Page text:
Megan Lane
Oct 25, 2016 rated it liked it
If I was rating on mere enjoyment of the book, it would be two stars. However, I have to give credit for it being thought-provoking and generally pushing me to want to make better choices in my listening, watching, and reading. Although, taking that out of it instead of being annoyed by it took a conscious effort.
If that makes sense.
Anyway, I can't say I recommend it, but I do appreciate the heart of it. Read, watch, and listen to things that will bring you closer to God and the person He's call
Dianne Oliver
Mar 15, 2013 rated it really liked it
Shelves: religion
Extremely good information. I only wish I had read this long ago, and now I wish it were updated to help untangle the current situation in social media, internet, gaming, etc. As a child of tv, parent, and victim of the new media in church mentality this book overwhelms one with regret, frankly. I think a look back over the decades to see how pop culture has evolved and the insipid way it affects all aspects of our thinking is wise. It is good to remain aware and to be reminded of the value of p ...more
Jan 12, 2015 rated it it was amazing
This book is engaging and exciting to read at first, and then as it goes on I realize how much I have given in to the idols of popular culture. By the end of it I am very wary of my own taste in the cultural artefacts I consume all too quickly without reflecting on what idol I might be worshiping.

I wish I had read this book third years ago. Better late than never, though, right?
Apr 23, 2012 rated it it was ok
The best, most interesting parts are basically paraphrases of CS Lewis' "An Experiment in Criticism." I'd recommend just reading "An Experiment in Criticism," which is an easy-to-read and inspiring book.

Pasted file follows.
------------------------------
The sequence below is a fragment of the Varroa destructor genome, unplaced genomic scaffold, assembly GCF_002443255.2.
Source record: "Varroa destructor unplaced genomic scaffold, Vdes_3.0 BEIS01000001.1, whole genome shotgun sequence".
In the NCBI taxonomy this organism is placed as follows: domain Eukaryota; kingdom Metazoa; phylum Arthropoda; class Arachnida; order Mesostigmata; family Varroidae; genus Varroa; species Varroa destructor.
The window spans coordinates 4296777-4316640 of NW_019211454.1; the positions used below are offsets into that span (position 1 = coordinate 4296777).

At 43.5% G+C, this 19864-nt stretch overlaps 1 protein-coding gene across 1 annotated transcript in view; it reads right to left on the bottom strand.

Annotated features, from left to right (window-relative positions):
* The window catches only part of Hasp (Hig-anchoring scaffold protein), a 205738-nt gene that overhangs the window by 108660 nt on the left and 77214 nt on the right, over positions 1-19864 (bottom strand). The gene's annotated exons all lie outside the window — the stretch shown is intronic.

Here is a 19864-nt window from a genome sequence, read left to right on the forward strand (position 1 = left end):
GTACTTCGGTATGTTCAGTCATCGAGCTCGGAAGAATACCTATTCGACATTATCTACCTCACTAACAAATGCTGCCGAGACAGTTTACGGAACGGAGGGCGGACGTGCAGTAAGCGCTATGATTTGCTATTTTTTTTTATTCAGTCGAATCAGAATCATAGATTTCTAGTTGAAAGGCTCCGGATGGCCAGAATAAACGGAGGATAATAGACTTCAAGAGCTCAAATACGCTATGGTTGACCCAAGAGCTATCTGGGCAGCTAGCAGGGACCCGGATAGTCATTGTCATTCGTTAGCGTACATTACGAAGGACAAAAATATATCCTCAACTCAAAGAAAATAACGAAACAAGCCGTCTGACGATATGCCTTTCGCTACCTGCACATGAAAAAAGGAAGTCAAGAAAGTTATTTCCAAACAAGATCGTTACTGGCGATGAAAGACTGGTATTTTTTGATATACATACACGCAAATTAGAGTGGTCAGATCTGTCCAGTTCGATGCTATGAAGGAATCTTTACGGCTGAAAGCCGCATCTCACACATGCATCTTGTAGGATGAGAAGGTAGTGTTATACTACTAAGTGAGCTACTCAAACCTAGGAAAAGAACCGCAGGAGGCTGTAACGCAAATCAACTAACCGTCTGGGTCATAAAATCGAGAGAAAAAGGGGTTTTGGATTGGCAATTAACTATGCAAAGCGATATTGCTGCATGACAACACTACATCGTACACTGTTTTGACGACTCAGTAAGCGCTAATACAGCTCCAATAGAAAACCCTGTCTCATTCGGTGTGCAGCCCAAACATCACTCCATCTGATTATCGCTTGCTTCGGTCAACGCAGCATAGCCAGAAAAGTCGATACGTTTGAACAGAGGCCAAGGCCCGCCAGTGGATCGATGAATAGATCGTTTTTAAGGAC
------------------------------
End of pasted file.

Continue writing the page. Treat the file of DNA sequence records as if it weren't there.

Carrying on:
Upon a second read through, my suspicions have been confirmed: Ken Myers is one of my heroes.
Oct 19, 2016 rated it liked it
2.5 stars. Probably because my mind has been desensitized by culture to just appreciate entertainment and things that are not deep. ;) :p
But this book was deep and, well, boring.
Dan Montgomery
On the fence between 2 and 3 stars. There are a number of high points, but it has some real valleys too. The 2012 introduction is rich (mostly because of its Peter Leithart quotes). His basic premise that pop culture is based on immediacy and therefore is inherently stifling to deep Christian growth needs to be heard. Unfortunately, he needs a new editor. The flow of the book didn’t work. Some minor points received major attention and the main point often got buried.

Also, the High/Folk/Pop cult
Justin Dillehay
Nov 28, 2017 rated it it was amazing
After reading about this book for 15 years, I finally read it. I'm glad I did. I'm also glad I read it when I did. Had I read it when I was younger, I would have dismissed it as elitist. Read it with an open mind.
May 13, 2017 rated it it was amazing
Excellent critique of pop culture. A must read for every Christian concerned about the influence of pop culture (and for those not concerned).
Jacob Van Sickle
Dec 18, 2017 rated it really liked it
Still chewing on this one. Might come back and give it 5 stars. Thought provoking to say the least.
Feb 24, 2017 rated it liked it
This book was written in 1989, my dad read it in 2003, and now I've read it in 2017 - almost 30 years from the original date of publication. This is important to keep in mind when reading the book; the Internet has now probably taken the place of many of the author's critiques of television, and television in and of itself is probably less of an issue or addiction than it was a couple decades ago because people are used to it.

Myers has strong critiques for the 1960's and states that the problem
Nov 03, 2013 rated it it was amazing  ·  review of another edition
Shelves: theology, culture
Absolutely enlightening!